(30.) Tobon AM, Arango M, Fernandez D, Restrepo A. Mucormycosis (Zygomycosis) in a heart-kidney transplant recipient: recovery after posaconazole therapy. Clin Infect Dis 2003; 36 1488-91.

(31.) Bentur Y, Shapak A, Ramon Y, Abramovich A, Wolfin G, Stein H, et al. Hyperbaric oxygen therapy for cutaneous/soft-tissue zygomycosis complicating diabetes mellitus. Plast Reconstr Surg 1988; 102 822-4.

(32.) Kimura M, Smith MB, McGinnis MR. Zygomycosis due to Apophysomyces elegans: report of 2 cases and review of the literature. Arch Pathol Lab Med 1999; 123 386-90.

Reprint requests: Dr Jagdish Chander, Professor & Head, Department of Microbiology, Government Medical College & Hospital Sector 32, Chandigarh 160 030, India e-mail: jchander@hotmail.com

J. Chander, J. Kaur, A. Attri * & H. Mohan **

Departments of Microbiology, * Surgery & ** Pathology, Government Medical College & Hospital Chandigarh, India
Table. Summary of patients diagnosed of primary cutaneous
zygomycosis (November 2001 and September 2007)

 Age
S. Month (yr)/ Area Clinical
no. & yr Sex involved presentation

1 Nov 28/ Anterior Fever, swollen
 2001 M abdominal necrosed area
 wall 20x12x4 cm
 at site of
 appendicectomy
 wound 1 wk
 after operation,
 underlying
 muscles, tissues
 and fascia
 gangrenous

2 Dec 60/F Right Fever, necrotic
 2004 gluteal patch 6x6 cm
 region with surrounding
 erythema
 & swelling
 extending to ant.
 abdominal wall

3 April 32/ Anterior Fever, black
 2005 F abdominal discoloration
 wall (left 15x15cm on ant.
 side) abdominal wall
 with surrounding
 oedema and
 induration

4 August 43/ Anterior 15x15cm
 2005 M abdominal debrided wound
 wall (right on right ant.
 side) abdominal wall,
 necrotic fat at
 margin present,
 laterally skin
 discolored

5 August 30/ Left Skin, superficial
 2005 F gluteal fascia, fat uptil
 region gluteal muscle
 necrosed,
 covering area of
 25x20 cm

6 June 29/ Right arm, Necrosed area
 2007 M axilla and on right arm
 right part at the site of
 of chest Plaster of Paris
 wall cast extending to
 axilla and right
 part of chest wall

7 August 35/ Left thigh Massive wound
 2007 F & anterior on left thigh
 abdominal & anterior
 wall abdominal
 wall with black
 necrotic areas

8 Sep. 85/ Left leg Necrosed and
 2007 M swollen left leg

9 Sep 19/ Right Fever, pain &
 2007 M side of progressive black
 chest and discoloration
 abdomen of right side
 of chest and
 abdomen

 KOH
S. Underlying Risk factor mount &
no. illness HPE

1 None Appendicectomy Broad,
 wound aseptate
 hyphae
 with right
 angle
 branching

2 None i.m. Broad,
 injection at aseptate
 same site 7 hyphae
 days prior with right
 angle
 branching

3 None Massage on Broad,
 abdomen for aseptate
 abdominal hyphae
 pain 10 days with right
 prior angle
 branching

4 None H/o of Broad,
 injection on aseptate
 right ant. hyphae
 abdominal with right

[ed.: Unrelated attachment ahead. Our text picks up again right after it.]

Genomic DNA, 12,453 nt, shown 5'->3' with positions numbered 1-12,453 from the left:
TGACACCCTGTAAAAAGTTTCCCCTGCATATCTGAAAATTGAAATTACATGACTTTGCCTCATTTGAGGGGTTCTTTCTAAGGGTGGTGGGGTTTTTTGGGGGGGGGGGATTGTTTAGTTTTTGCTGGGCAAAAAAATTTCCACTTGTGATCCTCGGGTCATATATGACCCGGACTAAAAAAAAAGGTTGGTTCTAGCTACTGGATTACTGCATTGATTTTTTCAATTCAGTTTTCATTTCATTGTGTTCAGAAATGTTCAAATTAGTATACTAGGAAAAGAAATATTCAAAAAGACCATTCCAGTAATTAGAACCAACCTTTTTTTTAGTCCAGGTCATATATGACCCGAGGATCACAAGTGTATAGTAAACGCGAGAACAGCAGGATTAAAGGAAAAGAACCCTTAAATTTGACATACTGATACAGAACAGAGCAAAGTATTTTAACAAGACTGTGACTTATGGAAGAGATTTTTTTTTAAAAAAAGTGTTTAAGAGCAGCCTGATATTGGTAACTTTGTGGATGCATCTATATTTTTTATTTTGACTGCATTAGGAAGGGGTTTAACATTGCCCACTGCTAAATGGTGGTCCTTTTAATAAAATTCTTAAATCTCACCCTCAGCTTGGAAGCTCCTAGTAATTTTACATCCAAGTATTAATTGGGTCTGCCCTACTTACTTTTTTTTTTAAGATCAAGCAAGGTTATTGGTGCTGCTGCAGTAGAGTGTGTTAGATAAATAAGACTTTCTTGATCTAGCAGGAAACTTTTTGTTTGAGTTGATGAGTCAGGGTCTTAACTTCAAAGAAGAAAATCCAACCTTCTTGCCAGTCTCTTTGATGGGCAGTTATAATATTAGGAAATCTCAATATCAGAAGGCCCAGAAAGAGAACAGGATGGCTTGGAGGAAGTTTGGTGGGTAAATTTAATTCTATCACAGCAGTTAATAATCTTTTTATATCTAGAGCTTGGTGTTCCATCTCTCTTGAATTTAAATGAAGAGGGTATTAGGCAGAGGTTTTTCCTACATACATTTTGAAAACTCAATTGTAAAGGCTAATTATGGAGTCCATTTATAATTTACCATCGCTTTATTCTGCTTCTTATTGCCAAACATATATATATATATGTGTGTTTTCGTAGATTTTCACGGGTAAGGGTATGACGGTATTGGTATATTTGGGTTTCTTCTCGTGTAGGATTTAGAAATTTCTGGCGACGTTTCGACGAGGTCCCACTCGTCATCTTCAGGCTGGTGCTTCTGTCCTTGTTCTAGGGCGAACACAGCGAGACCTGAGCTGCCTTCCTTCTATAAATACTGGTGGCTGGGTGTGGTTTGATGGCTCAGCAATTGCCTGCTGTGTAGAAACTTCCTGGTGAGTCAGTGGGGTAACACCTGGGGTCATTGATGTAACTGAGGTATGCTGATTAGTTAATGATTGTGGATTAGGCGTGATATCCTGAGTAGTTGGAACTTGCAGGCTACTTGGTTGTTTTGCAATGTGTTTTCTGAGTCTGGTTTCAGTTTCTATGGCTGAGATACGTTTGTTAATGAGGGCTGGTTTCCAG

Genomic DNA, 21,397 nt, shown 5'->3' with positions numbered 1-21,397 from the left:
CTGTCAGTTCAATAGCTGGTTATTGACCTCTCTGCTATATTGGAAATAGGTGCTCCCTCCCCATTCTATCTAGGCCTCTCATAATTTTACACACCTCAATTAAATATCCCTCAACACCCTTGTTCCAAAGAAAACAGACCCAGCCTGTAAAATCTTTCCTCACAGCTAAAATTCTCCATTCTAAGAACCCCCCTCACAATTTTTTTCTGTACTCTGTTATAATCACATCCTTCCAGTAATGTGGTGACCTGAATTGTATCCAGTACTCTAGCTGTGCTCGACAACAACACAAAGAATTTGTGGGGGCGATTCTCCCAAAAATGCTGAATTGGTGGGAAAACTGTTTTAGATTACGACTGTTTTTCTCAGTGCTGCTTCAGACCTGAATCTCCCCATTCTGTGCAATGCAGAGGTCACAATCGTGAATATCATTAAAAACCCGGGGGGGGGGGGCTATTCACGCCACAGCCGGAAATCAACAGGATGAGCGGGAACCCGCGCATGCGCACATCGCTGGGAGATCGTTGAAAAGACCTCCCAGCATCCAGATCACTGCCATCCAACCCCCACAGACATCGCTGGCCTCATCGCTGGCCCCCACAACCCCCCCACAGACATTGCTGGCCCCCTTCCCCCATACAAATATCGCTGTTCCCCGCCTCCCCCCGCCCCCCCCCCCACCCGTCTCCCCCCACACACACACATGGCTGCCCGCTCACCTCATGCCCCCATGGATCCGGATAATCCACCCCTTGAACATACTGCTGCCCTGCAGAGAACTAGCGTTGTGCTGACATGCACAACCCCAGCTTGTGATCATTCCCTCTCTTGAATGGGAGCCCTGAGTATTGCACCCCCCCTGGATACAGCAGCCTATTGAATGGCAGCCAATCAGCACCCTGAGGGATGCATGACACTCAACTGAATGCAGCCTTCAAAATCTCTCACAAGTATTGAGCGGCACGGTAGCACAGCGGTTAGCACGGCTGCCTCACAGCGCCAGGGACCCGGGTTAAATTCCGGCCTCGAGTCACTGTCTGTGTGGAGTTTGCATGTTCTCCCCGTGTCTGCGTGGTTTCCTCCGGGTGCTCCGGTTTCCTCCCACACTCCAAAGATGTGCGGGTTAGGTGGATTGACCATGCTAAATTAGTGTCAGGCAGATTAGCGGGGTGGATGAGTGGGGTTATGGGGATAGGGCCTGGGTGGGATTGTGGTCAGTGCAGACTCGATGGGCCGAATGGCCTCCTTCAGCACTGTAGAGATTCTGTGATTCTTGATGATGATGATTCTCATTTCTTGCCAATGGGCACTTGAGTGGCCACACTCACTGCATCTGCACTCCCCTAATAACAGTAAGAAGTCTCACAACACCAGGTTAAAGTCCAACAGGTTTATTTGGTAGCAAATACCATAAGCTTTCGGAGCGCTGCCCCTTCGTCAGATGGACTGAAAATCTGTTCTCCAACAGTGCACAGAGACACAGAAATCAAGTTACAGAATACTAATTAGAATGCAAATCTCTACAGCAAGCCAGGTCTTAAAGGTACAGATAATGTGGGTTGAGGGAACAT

wall which angle
 developed branching
 into small
 blister

5 None i.m. Broad,
 injection aseptate
 over left hyphae
 gluteal with right
 region 10 angle
 days prior branching
 for fever

6 None Plaster of Broad,
 Paris cast aseptate
 applied at hyphae
 the site for with right
 fracture angle
 of right branching
 humerus

7 Diabetes i.m. Broad,
 mellitus injection aseptate
 over left hyphae
 gluteal with right
 region 7 angle
 days prior branching

8 None H/o trauma Broad,
 on left leg aseptate
 followed by hyphae
 redness and with right
 swelling angle
 branching

9 Unknown Unknown Broad,
 aseptate
 hyphae
 with right
 angle
 branching

S. Cultural
no. growth Therapy Outcome

1 Absidia Incision & Recovery
 corymbifera, drainage, within 1
 Escherichia local month
 coli debridement
 AMB (i.v &
 topically),
 KI orally (25
 drops tds),
 Antibiotics

2 Saksenaea Local Expired
 vasiformis, debridement, after 2
 Pseudomonas AMB (50 months
 aeruginosa, mg/day) due to
 E. coli Antibiotics bacterial
 sepsis

3 A. elegans Local Expired
 debridement, after 7
 Antibiotics, days
 No
 antifungal
 Diagnosed
 postmortem

4 A. elegans Local Recovery
 debridement, within I.5
 AMB (50 months
 mg/day)
 Antibiotics

5 Sterile Local Recovery
 debridement, within I.5
 AMB (50 months
 mg/day)
 Antibiotics

6 A. elegans Local Expired
 debridement, within 15
 AMB (50 days
 mg/day)
 Antibiotics

7 A. elegans Insulin, local Expired
 debridement after 7
 & antibiotics days
 No antifungal
 given as
 patient could
 not afford

8 Sterile Local Wound
 debridement, started to
 antibiotics, recover
 Irrigation within 15
 of wound days
 with AMB
 & topical
 application
 of AMB
 (Ambisome)

9 Sterile Patient's Expired
 condition on day
 serious, put 1 of
 on ventilator admission
 and given
 adrenaline
 and effcorlin
COPYRIGHT 2010 Indian Council of Medical Research
No portion of this article can be reproduced without the express written permission from the copyright holder.
Copyright 2010 Gale, Cengage Learning. All rights reserved.

 
Article Details
Printer friendly Cite/link Email Feedback
Author:Chander, J.; Kaur, J.; Attri, A.; Mohan, H.
Publication:Indian Journal of Medical Research
Article Type:Disease/Disorder overview
Geographic Code:9INDI
Date:Jun 1, 2010
Words:3044
Previous Article:Isolation of Legionella pneumophila from clinical & environmental sources in a tertiary care hospital.
Next Article:Induction of metalloproteinases expression by TLR ligands in human fibroblast like synoviocytes from juvenile idiopathic arthritis patients.
Topics:

Terms of use | Privacy policy | Copyright © 2018 Farlex, Inc. | Feedback | For webmasters